Jobs, Wages and Foreign-Born Workers

Published on April 20th, 2011

by Joe Guzzardi
April 1, 2011

The March jobs report reflects a continuing trend toward miniscule unemployment rate drops. After falling in February to 8.9, it now stands at 8.8 percent. The March gain of 216,000 jobs prompted White House officials to predict that the long awaited turnaround has arrived. But employment statistics can’t be fully evaluated unless the pay scale is included in the analysis.

Let’s look more closely at those 216,000 jobs, most of which pay less money than Americans once earned. Assume you’ve been hired at your local supermarket. According to the Bureau of Labor Statistics, you’re officially employed. But the $9.00 an hour wage your new job pays doesn’t cover basic household expenses.

The National Employment Law Project confirmed the disturbing trend toward low wage jobs in its report titled “A Year of Unbalanced Growth.” The NELP found that the 1.3 million jobs created since February 2010 pay, on average, pay significantly lower wages than the 8.4 million jobs lost between January 2008 and February 2010.

The biggest losses were good jobs that paid $19.05 to $31.40 an hour; the 1.3 million added jobs pay $9.03 to $12.91.

Think of it this way: Since 2007, the net jobs lost total is 7.1 million. The small fraction that have been created pay less than 50 percent of the former wage levels.

For American workers’ well being, the administration should focus on salaries rather than a physical head count of the employed. The automobile and airline industries may be hiring again but pay has been dramatically slashed. Other workers, many in the public sector, have been “furloughed” several days a month which translates in many cases to a 20 percent reduced salary.

Many Americans are reluctant to work for small pay, preferring instead to spend their time searching for meaningful employment. Some have given up. Job seekers who have dropped out make the unemployment rate look far better than it really is. According to former Secretary of Labor Robert Reich, if the share of Americans who have given up looking for work were included in the unemployment rate it would be 11.5 percent.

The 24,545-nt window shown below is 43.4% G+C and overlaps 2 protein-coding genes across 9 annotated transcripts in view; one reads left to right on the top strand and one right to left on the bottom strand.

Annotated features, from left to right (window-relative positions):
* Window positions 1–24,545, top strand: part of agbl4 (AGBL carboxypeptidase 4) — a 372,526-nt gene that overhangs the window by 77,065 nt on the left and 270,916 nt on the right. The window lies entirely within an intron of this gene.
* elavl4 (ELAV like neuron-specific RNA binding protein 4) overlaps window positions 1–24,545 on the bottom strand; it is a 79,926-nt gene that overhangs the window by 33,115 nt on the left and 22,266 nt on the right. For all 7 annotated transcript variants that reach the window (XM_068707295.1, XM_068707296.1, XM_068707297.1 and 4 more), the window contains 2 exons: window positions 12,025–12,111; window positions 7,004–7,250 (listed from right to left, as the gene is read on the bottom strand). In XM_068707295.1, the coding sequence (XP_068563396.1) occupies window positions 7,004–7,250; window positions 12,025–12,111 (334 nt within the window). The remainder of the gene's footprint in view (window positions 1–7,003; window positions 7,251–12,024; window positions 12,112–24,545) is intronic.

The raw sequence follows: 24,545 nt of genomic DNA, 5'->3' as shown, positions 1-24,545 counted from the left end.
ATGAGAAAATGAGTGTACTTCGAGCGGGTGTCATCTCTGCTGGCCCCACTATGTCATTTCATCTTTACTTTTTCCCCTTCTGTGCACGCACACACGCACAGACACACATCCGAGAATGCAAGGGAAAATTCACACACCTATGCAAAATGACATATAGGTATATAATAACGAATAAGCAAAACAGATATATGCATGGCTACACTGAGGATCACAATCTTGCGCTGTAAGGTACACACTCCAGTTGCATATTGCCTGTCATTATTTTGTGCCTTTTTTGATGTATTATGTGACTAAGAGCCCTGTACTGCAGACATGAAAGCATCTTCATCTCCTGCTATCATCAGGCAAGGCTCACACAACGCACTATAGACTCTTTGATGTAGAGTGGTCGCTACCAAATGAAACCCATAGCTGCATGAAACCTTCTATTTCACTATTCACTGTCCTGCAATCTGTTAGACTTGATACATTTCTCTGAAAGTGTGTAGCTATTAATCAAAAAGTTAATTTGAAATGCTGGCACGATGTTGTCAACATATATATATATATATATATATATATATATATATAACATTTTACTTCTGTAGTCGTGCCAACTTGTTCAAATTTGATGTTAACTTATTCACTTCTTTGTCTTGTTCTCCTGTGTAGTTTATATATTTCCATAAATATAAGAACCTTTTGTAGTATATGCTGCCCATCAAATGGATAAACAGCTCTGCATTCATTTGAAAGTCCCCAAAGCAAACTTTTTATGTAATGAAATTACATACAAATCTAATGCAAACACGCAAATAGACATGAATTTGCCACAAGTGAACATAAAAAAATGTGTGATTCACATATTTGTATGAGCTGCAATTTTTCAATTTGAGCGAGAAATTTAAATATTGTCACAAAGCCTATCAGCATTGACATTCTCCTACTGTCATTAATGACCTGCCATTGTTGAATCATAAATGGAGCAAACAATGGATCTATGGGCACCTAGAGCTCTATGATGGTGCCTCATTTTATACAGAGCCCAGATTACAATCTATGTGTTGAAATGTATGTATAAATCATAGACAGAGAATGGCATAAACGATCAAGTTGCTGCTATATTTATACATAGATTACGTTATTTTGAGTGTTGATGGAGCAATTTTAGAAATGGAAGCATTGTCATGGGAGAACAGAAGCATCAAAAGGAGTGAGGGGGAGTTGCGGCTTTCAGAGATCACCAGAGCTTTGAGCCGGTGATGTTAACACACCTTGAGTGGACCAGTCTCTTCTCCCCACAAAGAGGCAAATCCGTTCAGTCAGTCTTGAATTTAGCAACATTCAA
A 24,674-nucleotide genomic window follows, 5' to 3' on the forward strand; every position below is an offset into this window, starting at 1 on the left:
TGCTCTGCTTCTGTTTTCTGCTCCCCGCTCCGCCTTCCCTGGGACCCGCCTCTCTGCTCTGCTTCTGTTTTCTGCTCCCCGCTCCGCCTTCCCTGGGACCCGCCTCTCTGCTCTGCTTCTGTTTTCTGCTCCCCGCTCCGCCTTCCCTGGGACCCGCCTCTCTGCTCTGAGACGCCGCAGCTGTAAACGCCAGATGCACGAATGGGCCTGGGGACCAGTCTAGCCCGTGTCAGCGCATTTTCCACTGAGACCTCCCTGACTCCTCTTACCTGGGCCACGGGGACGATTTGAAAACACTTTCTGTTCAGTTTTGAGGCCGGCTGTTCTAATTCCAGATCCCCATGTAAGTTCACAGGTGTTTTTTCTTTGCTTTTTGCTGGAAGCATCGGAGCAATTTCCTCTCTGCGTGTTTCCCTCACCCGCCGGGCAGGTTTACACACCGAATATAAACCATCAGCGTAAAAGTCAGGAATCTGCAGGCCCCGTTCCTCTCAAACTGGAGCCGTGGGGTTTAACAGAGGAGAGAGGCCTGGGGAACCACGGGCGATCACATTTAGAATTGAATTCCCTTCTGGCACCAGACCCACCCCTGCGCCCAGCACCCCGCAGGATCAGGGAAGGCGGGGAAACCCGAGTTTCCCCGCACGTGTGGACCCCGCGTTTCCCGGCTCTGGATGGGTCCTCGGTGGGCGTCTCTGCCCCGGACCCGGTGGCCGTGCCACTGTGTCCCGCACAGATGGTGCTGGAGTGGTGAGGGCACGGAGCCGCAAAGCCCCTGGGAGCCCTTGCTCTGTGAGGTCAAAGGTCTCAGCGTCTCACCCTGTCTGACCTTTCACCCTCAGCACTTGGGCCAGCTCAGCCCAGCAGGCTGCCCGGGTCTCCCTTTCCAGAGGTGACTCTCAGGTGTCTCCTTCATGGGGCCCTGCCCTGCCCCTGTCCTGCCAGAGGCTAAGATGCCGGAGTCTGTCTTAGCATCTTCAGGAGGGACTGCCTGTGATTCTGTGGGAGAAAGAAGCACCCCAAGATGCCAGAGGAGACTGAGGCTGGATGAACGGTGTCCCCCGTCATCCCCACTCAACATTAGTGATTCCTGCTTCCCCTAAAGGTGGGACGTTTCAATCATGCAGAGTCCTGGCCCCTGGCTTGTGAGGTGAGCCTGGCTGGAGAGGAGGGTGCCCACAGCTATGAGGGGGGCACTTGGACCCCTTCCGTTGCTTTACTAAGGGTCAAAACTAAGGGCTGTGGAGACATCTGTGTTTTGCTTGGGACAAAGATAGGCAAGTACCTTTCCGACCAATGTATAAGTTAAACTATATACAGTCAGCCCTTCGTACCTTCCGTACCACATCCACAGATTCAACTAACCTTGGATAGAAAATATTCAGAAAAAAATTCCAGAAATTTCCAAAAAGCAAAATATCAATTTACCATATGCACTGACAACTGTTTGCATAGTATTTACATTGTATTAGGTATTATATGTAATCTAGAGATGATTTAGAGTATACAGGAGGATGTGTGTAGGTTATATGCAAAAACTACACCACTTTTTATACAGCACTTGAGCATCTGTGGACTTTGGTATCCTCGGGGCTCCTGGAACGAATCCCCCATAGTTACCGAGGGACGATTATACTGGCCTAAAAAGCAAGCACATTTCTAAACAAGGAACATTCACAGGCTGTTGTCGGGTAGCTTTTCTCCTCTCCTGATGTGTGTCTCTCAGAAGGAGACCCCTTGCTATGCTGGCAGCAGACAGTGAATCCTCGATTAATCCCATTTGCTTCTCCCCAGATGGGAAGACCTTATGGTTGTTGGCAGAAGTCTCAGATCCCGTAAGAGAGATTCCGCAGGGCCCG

One of the biggest culprits in American worker displacement is the presence of millions of legal immigrants who hold valid work permits. The $9.00-$12 jobs Americans reject appeal to recently arrived immigrants. Employers can (and do) hire them without skirting any laws.

Luckily for disenfranchised Americans, a Capitol Hill hearing held Thursday offered a ray of hope that the tide of foreign-born workers may slow. Although business leaders testified at a Senate Judiciary Committee hearing that an increase in the 65,000 H-1B visa cap is essential; their pleas were met with skepticism.

Judiciary Chairman Smith, who normally favors importing so-called skilled workers, said that he can’t endorse an increase from 65,000 given America’s high unemployment rate. Expressing concern that this visa is fraud-ridden, Smith suggested tighter H-1B standards may be necessary.

Said Smith: “I am also concerned about the legacy of fraud in the H-1B program. At a hearing over a decade ago, we heard about petitioning companies that were nothing more than a P.O. Box, an abandoned building or a fictitious address and single telephone number. We heard about H-1B workers slated for employment as janitors or nurse’s aides or store clerks.”

Steve King (R-Iowa) made a firmer statement: “There is such a thing as too much legal immigration. Too much legal immigration drives down wages.

With the nation well into its fourth year of a severe jobs recession, it’s about time that Congress made the connection between legal immigration and unemployment.


Joe Guzzardi has written editorial columns—mostly about immigration and related social issues – since 1986. He is a senior writing fellow for Californians for Population Stabilization (CAPS) and his columns have frequently been syndicated in various U.S. newspapers and websites. He can be reached at [email protected]

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